We started the day Tuesday with an 8:45am appointment with the urologist Dr. Sas chose to bring on board for consultation, Dr. Granberg. As if the room isn't full enough when we have 2 adults, 2 6 year olds with backpacks, a stroller, and a 10 month old...3 doctors (Dr. Granberg, Dr. Montgomery--her assistant, a visiting doctor) and a nurse practitioner joined us in the room.
The first thing I have to say is that when Dr. Granberg walked in the room, I breathed a little easier. She was wearing a purple pantsuit--light purple pants and a deep violet jacket--and it felt like a little piece of my mom was in the room!
Dr. Granberg led off by saying that she felt Sara's renal reflux is unrelated and they are going to set that aside and not deal with it for now. The reflux is only on one side but the stones are present in both sides. She wants to leave the ureter passageways as open as possible in case any stones need to pass in the future.
I talked in the previous post about some of the stone sizes measured by the ultrasound. The CT scan notes indicate some of the largest stones--a 9mm on the right, a 10mm x 7mm conglomeration on the left, a linear collection measuring 1.8cm on the right and 1.2cm on the left. There is also a 4.5cm calcification in the right mid-pelvis that is in an uncertain location. For the first time they explained that she has stones in parts of her body other than her kidneys. Some are in her bowel, outside the kidneys, possibly her stomach. I should have asked how that can happen but it's a lot of information to take in. Dr. Granberg said just keep that in mind for when she is an adult and if she ever gets a scan, tell people not to freak out! They will probably be there forever but as long as they aren't causing a problem, it is no big deal.
They have decided a surgery is warranted to try to remove all the stones. This will not be robotic like in Boston, but percutaneous. That means she will have an incision in her back, one on each side, and a tube will be inserted into her kidneys. That tube will contain a camera and a vacuum to suction out the stones. They will do an x-ray or ultrasound after the procedure to make sure all the stones were removed. Dr. Krambeck will be doing the surgery and Dr. Granberg will be there, as well. Dr. Fleming, an interventional radiologist, will also be involved to help with the placement of the tubes since this is a pediatric case. There is a chance the tube could puncture Sara's spleen, bowels, lung, etc. If the first kidney goes well and there is no strain on her body or excessive bleeding, they will do the second kidney while she is still under anesthesia. If her body needs a break, then they will transfer Sara to inpatient to rest for 2 days and then do the other side. The procedure should last 1-2 hours and there will be transport time over and above that. Dr. Fleming will place the tubes and then she will be transferred to the operating room of the hospital for surgery. Once she wakes up sufficiently, she will be transported via ambulance to St. Mary's Hospital down the road for her inpatient stay.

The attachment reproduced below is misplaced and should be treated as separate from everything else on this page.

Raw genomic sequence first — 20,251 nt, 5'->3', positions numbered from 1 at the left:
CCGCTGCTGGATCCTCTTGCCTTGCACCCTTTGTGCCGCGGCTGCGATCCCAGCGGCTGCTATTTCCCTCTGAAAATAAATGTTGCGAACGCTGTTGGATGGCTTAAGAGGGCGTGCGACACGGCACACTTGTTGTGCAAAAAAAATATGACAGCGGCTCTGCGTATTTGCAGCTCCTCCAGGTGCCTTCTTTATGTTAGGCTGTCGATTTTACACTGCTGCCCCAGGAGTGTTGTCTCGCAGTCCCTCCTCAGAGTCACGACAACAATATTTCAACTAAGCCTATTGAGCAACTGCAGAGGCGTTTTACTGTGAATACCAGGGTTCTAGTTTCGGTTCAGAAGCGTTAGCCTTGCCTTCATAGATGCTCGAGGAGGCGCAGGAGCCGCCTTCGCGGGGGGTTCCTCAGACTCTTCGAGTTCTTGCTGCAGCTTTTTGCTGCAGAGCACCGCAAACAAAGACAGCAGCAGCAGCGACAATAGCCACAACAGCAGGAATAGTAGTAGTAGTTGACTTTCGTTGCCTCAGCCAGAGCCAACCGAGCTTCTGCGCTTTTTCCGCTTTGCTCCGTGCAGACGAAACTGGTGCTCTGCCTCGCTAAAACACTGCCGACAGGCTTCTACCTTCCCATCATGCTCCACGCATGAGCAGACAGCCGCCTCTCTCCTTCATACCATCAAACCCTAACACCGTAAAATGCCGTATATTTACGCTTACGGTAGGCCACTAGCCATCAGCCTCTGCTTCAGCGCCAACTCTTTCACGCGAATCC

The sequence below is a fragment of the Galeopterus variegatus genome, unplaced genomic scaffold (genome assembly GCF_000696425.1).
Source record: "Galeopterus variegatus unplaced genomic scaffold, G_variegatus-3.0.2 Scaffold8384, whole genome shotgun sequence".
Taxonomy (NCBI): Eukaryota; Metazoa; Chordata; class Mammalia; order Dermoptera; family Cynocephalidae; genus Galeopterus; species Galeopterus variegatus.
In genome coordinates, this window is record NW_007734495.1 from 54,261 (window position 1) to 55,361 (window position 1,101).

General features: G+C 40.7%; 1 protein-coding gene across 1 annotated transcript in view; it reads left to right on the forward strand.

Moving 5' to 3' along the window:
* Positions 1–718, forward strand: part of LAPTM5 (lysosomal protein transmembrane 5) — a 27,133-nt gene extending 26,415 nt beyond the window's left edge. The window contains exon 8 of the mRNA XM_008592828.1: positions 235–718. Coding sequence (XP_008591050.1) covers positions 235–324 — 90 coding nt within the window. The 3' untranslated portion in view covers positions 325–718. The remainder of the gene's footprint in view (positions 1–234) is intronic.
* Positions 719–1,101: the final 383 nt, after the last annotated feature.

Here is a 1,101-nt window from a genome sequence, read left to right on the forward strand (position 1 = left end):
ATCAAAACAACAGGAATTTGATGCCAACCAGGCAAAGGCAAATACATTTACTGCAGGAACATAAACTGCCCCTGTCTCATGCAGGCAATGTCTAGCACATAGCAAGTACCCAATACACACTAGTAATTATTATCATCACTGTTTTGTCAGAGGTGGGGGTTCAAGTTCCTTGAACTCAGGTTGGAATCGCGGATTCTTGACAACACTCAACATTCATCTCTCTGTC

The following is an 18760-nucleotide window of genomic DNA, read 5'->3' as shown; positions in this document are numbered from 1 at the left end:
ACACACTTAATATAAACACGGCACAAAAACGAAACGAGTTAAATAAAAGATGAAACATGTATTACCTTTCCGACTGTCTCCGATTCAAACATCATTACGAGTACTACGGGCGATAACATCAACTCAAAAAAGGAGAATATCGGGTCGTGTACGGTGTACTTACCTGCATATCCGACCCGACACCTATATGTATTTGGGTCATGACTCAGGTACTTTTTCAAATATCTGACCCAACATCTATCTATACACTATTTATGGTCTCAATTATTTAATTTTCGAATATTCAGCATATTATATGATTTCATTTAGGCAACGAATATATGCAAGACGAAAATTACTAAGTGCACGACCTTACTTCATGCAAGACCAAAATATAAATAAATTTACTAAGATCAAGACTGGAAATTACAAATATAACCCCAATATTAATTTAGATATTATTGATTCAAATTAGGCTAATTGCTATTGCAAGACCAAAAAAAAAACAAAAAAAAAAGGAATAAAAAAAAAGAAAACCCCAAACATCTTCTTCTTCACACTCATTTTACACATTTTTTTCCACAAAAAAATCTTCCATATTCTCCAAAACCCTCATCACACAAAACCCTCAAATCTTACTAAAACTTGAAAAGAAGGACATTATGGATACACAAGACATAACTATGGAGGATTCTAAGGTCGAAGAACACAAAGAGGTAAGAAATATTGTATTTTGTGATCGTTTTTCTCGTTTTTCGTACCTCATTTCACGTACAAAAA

We returned to their office at 2:15pm to learn they scheduled surgery for Tuesday, August 18--her first day of 1st grade! That was the soonest all 3 doctors could coordinate their schedules. The next available date was the end of September and they did not want to wait that long. Surgery is Tuesday and if both sides are able to be done, she should be released on Thursday. If not, the OR is already set aside for her again on Thursday and she would do surgery Tuesday and Thursday and be released over the weekend. Their preference is that we not drive as it would be pretty uncomfortable of a ride home for her to be in the car that long. Recovery is 2 weeks of limited physical activity.
For 2 years Sara's urologist at home has said he does not want to do a percutaneous surgery because he is afraid it will damage her kidney's too much. It's hard to put that out of our minds and trust that we are in the best place possible. Dr. Krambeck assured us there is no evidence that this procedure would affect her current kidney health, which is very good. She feels confident about going down this path. Considering she is one of the world's leading experts in stones for adults, we trust her judgement.
I did ask Dr. Granberg if they will be using pediatric instrumentation. Because Sara's stone burden is so great, they would not fit thru that size so an adult medium size will be used. She has evaluated all percutaneous surgeries since 1980 and pediatric cases using a medium size have not had any increased damage to the kidney.
Step 1 - remove the stones
Step 2 - work on the prevention side
Talk about a lot of information to take in. I never expected when we arrived that we would be coming back in 3 weeks for surgery. Now to figure out logistics!